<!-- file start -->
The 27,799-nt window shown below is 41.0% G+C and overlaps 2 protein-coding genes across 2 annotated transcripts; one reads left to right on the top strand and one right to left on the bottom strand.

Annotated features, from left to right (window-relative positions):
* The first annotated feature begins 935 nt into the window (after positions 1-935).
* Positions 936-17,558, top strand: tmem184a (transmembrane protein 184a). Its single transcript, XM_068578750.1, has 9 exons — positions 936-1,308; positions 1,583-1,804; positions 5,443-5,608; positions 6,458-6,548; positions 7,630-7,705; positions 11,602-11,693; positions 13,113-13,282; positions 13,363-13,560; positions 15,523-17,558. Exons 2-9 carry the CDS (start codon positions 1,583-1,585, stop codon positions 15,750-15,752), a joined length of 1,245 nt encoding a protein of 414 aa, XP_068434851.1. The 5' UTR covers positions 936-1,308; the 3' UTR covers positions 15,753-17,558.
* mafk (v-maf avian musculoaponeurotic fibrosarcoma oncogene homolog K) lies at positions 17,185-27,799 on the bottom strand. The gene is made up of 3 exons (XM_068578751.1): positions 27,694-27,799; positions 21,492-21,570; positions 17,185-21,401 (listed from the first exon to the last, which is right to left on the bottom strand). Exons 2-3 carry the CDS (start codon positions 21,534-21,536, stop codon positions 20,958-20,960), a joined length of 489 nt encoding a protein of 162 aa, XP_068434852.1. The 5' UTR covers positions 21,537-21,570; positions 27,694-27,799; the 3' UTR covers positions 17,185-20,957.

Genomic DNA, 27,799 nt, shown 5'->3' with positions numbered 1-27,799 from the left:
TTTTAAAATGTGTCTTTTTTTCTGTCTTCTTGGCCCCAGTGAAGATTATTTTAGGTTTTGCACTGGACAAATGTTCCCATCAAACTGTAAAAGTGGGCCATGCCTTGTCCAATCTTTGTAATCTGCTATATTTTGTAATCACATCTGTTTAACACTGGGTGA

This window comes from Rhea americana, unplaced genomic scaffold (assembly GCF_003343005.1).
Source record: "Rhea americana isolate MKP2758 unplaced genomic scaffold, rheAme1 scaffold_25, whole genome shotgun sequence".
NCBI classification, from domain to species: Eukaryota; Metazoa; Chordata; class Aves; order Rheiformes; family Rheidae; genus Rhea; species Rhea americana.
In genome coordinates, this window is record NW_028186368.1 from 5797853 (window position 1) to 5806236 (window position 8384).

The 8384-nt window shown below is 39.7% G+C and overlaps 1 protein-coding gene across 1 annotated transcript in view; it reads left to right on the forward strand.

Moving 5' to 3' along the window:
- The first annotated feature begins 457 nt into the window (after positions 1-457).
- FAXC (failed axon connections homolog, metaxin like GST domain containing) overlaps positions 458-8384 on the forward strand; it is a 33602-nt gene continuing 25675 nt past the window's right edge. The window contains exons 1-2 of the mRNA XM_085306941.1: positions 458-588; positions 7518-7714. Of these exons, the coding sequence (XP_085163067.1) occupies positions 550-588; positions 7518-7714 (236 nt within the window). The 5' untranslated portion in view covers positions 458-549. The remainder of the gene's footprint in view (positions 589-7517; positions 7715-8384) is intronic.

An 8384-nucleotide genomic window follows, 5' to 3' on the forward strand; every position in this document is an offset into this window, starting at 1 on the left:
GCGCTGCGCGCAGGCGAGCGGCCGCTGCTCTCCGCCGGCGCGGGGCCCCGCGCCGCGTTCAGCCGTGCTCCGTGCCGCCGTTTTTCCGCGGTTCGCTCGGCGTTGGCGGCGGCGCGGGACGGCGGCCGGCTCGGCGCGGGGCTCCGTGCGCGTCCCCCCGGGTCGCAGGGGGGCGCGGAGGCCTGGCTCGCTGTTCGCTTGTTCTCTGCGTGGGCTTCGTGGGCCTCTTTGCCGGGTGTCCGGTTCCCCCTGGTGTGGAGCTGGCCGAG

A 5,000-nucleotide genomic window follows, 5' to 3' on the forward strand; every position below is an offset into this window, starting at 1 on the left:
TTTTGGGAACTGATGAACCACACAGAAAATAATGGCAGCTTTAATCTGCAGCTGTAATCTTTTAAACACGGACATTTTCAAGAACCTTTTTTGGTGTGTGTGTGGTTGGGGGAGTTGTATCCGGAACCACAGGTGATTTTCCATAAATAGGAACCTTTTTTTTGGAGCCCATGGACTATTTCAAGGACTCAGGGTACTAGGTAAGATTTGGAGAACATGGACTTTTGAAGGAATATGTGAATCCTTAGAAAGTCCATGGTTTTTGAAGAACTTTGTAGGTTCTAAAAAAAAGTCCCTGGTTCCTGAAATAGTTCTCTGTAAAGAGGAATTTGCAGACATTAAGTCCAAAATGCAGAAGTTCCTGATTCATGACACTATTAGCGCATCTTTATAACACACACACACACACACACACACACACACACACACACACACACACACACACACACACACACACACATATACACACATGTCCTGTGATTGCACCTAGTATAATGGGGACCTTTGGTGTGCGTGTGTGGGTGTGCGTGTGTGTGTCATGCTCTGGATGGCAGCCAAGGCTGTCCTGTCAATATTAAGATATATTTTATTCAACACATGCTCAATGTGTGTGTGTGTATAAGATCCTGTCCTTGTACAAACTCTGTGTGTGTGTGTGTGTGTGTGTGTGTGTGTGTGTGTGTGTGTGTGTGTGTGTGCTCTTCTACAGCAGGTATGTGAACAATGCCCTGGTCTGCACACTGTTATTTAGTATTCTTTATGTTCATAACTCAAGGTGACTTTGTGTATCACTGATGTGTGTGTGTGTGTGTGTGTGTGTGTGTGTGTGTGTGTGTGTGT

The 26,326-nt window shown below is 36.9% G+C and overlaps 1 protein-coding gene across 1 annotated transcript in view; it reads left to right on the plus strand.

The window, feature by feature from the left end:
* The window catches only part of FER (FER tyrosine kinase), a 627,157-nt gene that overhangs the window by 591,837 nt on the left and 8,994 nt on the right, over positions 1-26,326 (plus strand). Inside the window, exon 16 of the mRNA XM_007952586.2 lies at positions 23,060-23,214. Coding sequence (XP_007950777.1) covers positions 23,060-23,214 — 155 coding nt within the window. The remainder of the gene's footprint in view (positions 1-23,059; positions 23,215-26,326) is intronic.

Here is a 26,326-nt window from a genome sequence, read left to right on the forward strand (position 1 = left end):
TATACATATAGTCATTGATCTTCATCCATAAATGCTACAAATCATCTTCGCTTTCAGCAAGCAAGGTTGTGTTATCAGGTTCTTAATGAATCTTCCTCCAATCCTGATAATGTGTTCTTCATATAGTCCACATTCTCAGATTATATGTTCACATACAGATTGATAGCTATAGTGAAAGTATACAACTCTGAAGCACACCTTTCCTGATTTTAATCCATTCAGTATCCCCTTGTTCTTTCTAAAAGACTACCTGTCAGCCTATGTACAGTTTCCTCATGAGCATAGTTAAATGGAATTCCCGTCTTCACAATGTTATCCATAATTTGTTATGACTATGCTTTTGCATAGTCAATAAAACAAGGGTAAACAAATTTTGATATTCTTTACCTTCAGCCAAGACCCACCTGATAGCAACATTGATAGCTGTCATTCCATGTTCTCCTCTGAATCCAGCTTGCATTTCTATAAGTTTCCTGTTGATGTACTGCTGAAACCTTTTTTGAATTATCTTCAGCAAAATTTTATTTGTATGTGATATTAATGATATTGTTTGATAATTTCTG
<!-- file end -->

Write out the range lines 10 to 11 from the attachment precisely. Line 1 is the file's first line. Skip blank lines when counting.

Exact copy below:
NCBI classification, from domain to species: Eukaryota; Metazoa; Chordata; class Aves; order Rheiformes; family Rheidae; genus Rhea; species Rhea americana.
In genome coordinates, this window is record NW_028186368.1 from 5797853 (window position 1) to 5806236 (window position 8384).